In 2006, the City of Quesnel received a $14,000 grant from Northern Development through the Feasibility Studies program towards an initial $50,000 phase of this project. Then, in 2008, the City of Quesnel secured an additional $20,000 from Northern Development through the Feasibility Studies program towards this $320,000 phase of the project. This has been a funding partnership of City of Quesnel, Northern Development, Canada Cultural Spaces Fund, Community Economic Diversification Initiative, Friends of the Quesnel and District Museum Archives, Rocky Mountaineer Vacations, and West Fraser Timber Company
2012- For over 100 years the people of Quesnel have gathered at Lebourdais Park for community celebrations and recreation. From sports days, horse races, and the Willingdon Links golf course in the early twentieth century, through the stock car races in the 1950s to the many festivals of the present day. This park is where you’ll find the Quesnel & District Museum and Archives, as well as the Visitor Information Centre. The City of Quesnel has a rich and colourful history that dates back for hundreds of years, and this museum houses many of the artifacts that tell the story.
In 2008, Northern Development funded a feasibility study that explored the viability of building the Cariboo Culture, Heritage & Visitor Centre to replace the current facility. The museum is very limited in space and as such, the staff are restricted in the historical pieces that they are able to accept and the types of educational programs they can deliver. The proposed facility would allow the City to increase programming and cultural activities that would serve both tourists and area residents. Upon the completion of the feasibility study, the City was provided with detailed plans that included the ideal location for the centre in the park that would allow the current facility to continue operations during construction, a sustainable building design that would feature innovative wood technology and create a landmark, and a detailed strategic exhibit plan that outlines a preliminary storyline with exhibit chapters, floor plans and a selection of inspirational images. The completion of the architectural and exhibit design is a key step toward the construction of a new Museum and Visitor Centre that will be a catalyst for cultural tourism in Quesnel.
"The Northern Development Initiative Trust played an instrumental role in securing funding to undertake a feasibility study for a new facility to house the Visitor Information Center and the Quesnel and District Museum and Archives in Quesnel and to take the next step of developing architectural and exhibit plans for it. Urban Arts have designed a landmark facility using LEEDs certified and Wood First principles which will showcase the rich heritage of this community and innovative, green building technologies. We look forward to the time when this new facility will be contributing to the economic diversity of Quesnel."Elizabeth Hunter, Museum and Heritage Manager, City of Quesnel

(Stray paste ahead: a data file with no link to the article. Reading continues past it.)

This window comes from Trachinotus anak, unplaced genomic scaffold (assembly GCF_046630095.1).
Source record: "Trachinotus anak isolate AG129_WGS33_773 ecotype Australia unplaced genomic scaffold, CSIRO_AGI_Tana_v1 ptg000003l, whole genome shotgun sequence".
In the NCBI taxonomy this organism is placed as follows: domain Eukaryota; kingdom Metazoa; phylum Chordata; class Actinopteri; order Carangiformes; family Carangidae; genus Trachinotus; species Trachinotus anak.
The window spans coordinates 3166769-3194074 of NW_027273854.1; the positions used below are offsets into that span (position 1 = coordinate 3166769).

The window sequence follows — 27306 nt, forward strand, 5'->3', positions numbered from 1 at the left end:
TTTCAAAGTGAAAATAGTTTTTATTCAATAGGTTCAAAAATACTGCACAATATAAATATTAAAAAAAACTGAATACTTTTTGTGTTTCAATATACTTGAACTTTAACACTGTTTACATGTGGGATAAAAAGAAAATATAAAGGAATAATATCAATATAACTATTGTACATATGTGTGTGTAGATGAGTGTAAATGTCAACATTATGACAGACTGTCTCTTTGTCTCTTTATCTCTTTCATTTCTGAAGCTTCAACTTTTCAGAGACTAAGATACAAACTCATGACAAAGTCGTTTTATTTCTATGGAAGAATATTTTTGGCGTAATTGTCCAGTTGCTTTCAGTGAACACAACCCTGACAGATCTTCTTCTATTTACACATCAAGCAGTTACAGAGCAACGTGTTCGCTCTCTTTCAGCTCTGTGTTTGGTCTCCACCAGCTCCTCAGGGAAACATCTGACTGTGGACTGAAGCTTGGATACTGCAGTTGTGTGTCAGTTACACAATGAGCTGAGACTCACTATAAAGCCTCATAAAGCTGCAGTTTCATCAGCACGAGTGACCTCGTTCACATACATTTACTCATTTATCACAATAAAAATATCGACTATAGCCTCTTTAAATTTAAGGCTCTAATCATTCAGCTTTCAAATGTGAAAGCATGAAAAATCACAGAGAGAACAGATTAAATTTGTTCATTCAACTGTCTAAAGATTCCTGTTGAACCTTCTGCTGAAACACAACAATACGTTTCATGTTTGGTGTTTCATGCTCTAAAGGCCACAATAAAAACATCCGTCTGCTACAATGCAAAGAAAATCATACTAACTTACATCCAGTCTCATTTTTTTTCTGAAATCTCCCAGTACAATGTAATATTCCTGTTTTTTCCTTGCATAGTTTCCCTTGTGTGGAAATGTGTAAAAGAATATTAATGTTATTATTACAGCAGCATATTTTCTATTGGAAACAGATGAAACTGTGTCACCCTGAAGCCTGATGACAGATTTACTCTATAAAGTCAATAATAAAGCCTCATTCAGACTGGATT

"The design plans for Quesnel's proposed Museum and Visitor Centre demonstrate an innovative use of wood products and strong environmental leadership in a building that has the potential to be a major catalyst for tourism based economic development in Quesnel. The new facility will also serve as a vibrant community gathering place that celebrates the culture and heritage of the area. The feasibility plan that was produced under our project is a critical first step in this process and has led to further planning and design work."Jeff Norburn, General Manager, Community Services, City of Quesnel
The new Museum and Visitor Centre's inviting design in a high profile location will appeal to visitors, attracting new tourist dollars to the City of Quesnel. The construction of the facility will stimulate the local economy and create approximately ninety construction or consulting jobs. The facility will serve as a major tourist attraction, increasing the number of overnight stays and further economic spin-off for hotels, restaurants, retail and tour operators. The inclusion of local forest companies in the exhibit development and educational programming will create opportunities for displaced forestry workers.
The operation of the larger facility, with the ability to change museum exhibits and the large community space that is able to host evening events and activities, will both sustain the current positions at the museum and create the opportunity for extra positions to provide all of the support that is necessary. A full-time museum assistant and a seasonal summer student will be required upon completion of the facility, with further positions to be created as the visits increase.